Court testimony by GE Appliances CEO Chip Blankenship bolstered federal regulators’ argument that the unit’s acquisition by AB Electrolux would reduce competition, a source familiar with the government’s case told Insider Louisville.
The U.S. Department of Justice has sued to block Sweden-based Electrolux from buying General Electric’s Louisville-based appliance business for $3.3 billion. The feds contend that the merger would lead to higher prices for consumers. The companies have said regulators do not have a complete understanding of the market, which, they say, is seeing increasing competition.
In court proceedings this week in Washington, D.C., Blankenship testified under redirect that if the merger were allowed to proceed, Electrolux and Whirlpool would control 98 percent of ranges priced below $600, the source familiar with the government’s case told Insider Louisville.
That bolstered the DoJ’s argument that the merger would harm lower income consumers, the source said.
The government has shown that beyond Electrolux, GE and Whirlpool, few companies have a presence in the United States, the source said.
Ethan Glass, an attorney with the DoJ’s antitrust division, said at the beginning of the trial that Electrolux and GE essentially are asking the court to take the gamble that small players, startups and eventual entrants into the North American market will create enough competition to keep prices low for consumers, the source said.
“That’s a big gamble,” he said.
A different take
Another person familiar with the case told Insider Louisville that testimony from Blankenship and an Electrolux executive reinforced the strong competition that the appliance market is seeing.
The DoJ made its case, she said, if one accepts the premise that the industry lacks robust competition – but that is not the reality.
For example, the source said, the American appliances industry in the last 10 years has seen the combined market share of Samsung and LG go from nothing to 25 percent.
Both Blankenship and Electrolux CEO Keith McLoughlin made clear in their testimony that competition in the industry is robust and increasing, the source said.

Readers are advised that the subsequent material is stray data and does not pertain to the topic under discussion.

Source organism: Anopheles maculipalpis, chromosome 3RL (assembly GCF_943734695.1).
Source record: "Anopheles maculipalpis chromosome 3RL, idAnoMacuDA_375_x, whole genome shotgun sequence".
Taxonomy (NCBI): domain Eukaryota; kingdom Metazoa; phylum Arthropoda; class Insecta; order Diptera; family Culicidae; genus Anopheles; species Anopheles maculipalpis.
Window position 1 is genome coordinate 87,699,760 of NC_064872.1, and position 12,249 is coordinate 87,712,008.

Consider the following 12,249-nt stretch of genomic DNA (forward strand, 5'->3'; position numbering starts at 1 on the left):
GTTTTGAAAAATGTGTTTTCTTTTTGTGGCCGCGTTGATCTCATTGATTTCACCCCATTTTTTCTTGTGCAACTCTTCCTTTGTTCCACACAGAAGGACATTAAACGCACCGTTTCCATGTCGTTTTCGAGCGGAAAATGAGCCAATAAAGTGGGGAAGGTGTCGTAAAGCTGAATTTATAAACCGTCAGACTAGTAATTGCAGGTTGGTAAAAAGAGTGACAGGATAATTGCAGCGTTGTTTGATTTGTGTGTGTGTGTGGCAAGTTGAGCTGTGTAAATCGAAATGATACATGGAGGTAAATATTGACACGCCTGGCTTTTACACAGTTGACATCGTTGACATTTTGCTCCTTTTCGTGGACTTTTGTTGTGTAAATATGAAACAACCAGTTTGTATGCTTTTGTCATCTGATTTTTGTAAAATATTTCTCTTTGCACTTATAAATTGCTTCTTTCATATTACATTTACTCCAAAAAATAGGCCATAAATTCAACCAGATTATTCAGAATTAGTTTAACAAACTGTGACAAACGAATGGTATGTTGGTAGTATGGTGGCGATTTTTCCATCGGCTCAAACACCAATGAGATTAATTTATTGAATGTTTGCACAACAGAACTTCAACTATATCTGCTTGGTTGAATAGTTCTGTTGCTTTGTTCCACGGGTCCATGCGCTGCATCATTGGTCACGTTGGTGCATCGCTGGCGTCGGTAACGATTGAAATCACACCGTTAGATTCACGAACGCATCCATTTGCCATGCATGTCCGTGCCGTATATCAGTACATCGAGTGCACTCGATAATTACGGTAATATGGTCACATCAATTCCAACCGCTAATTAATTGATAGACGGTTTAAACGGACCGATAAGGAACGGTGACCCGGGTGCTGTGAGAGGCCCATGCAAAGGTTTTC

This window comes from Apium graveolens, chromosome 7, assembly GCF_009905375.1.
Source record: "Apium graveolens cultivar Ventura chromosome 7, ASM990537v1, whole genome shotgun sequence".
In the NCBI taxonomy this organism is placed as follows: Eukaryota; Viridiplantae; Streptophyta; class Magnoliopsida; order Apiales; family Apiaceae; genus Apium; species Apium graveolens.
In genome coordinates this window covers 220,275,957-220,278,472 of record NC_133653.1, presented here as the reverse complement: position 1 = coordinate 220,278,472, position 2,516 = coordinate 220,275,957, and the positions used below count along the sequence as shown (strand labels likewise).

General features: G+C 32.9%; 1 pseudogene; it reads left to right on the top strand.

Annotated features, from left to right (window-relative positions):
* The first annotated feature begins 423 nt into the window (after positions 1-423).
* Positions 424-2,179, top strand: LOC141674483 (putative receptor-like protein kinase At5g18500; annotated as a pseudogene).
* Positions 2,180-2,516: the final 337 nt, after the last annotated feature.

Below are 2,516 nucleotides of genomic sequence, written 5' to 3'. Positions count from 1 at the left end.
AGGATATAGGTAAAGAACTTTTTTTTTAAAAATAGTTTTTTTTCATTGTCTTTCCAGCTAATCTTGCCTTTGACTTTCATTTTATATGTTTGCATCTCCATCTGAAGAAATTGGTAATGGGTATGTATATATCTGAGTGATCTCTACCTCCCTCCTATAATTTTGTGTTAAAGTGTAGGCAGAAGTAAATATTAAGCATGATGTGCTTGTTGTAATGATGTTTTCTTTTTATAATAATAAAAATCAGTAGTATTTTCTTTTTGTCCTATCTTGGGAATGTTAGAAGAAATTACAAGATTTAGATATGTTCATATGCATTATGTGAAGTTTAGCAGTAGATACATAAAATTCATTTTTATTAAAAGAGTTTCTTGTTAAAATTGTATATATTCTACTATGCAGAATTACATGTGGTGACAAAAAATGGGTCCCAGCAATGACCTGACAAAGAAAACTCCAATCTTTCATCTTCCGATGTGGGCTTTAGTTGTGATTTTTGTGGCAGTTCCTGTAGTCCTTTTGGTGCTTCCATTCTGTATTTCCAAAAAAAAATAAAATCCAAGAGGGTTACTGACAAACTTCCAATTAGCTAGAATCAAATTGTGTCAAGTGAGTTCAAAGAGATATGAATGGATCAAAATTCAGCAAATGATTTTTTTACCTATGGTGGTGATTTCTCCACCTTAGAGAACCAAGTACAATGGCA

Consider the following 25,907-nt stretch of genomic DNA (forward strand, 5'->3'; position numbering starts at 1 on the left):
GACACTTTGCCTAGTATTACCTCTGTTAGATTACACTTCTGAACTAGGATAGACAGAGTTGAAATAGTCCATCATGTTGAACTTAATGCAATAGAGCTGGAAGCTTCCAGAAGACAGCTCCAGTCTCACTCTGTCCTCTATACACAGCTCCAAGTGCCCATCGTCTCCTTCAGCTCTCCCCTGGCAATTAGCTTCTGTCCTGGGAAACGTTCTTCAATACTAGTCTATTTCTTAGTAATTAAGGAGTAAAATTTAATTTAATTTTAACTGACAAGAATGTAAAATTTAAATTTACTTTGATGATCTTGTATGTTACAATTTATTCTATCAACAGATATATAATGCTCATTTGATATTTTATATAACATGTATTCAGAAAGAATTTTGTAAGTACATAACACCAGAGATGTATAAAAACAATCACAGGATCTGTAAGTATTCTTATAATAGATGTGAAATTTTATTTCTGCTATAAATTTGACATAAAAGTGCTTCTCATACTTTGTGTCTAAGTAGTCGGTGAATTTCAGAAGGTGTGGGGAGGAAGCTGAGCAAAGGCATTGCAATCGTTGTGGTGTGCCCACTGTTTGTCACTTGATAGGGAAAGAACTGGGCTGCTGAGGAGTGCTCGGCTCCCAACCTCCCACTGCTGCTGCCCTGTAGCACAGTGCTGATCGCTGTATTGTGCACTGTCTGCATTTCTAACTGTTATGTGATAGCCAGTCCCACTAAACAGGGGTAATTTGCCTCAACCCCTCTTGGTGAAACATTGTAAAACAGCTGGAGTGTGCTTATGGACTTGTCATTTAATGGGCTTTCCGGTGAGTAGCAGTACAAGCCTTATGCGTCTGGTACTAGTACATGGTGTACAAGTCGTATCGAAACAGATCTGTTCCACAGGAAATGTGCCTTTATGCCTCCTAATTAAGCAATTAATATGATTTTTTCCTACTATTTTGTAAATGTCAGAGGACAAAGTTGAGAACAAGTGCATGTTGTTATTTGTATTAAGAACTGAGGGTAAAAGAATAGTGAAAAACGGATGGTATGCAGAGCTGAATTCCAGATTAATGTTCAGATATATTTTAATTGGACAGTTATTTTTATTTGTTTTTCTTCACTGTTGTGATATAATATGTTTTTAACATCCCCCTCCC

And they said retailers such as Lowe’s and Best Buy hold significant sway over manufacturers, the source said. The merged company would not be able to simply raise its prices, because retailers could easily threaten to move the company’s products off the showroom floors.
The DoJ is looking at some issues in isolation but is ignoring how the industry really works, the source said.
Electrolux had made an offer to try to convince the DoJ to drop its objections, but the feds rejected the offer Oct. 30 as far from adequate.
Both sources said today that both sides remain open to a settlement.
On Monday, the DoJ is scheduled to call Michael Whinston, an economics professor at the Massachusetts Institute of Technology. After Whinston’s testimony, which may continue Tuesday, the government will rest its case, the source familiar with the government’s case told IL.
The other source familiar with the case said Electrolux will counter the DoJ’s expert with Jonathan Orszag, an executive of economic consulting firm Compass Lexecon. Orszag will testify that after Whirlpool acquired Maytag, the appliance industry became more competitive.
Proceedings are expected to close in early December, but the sources said that it is undetermined when the judge will issue a ruling.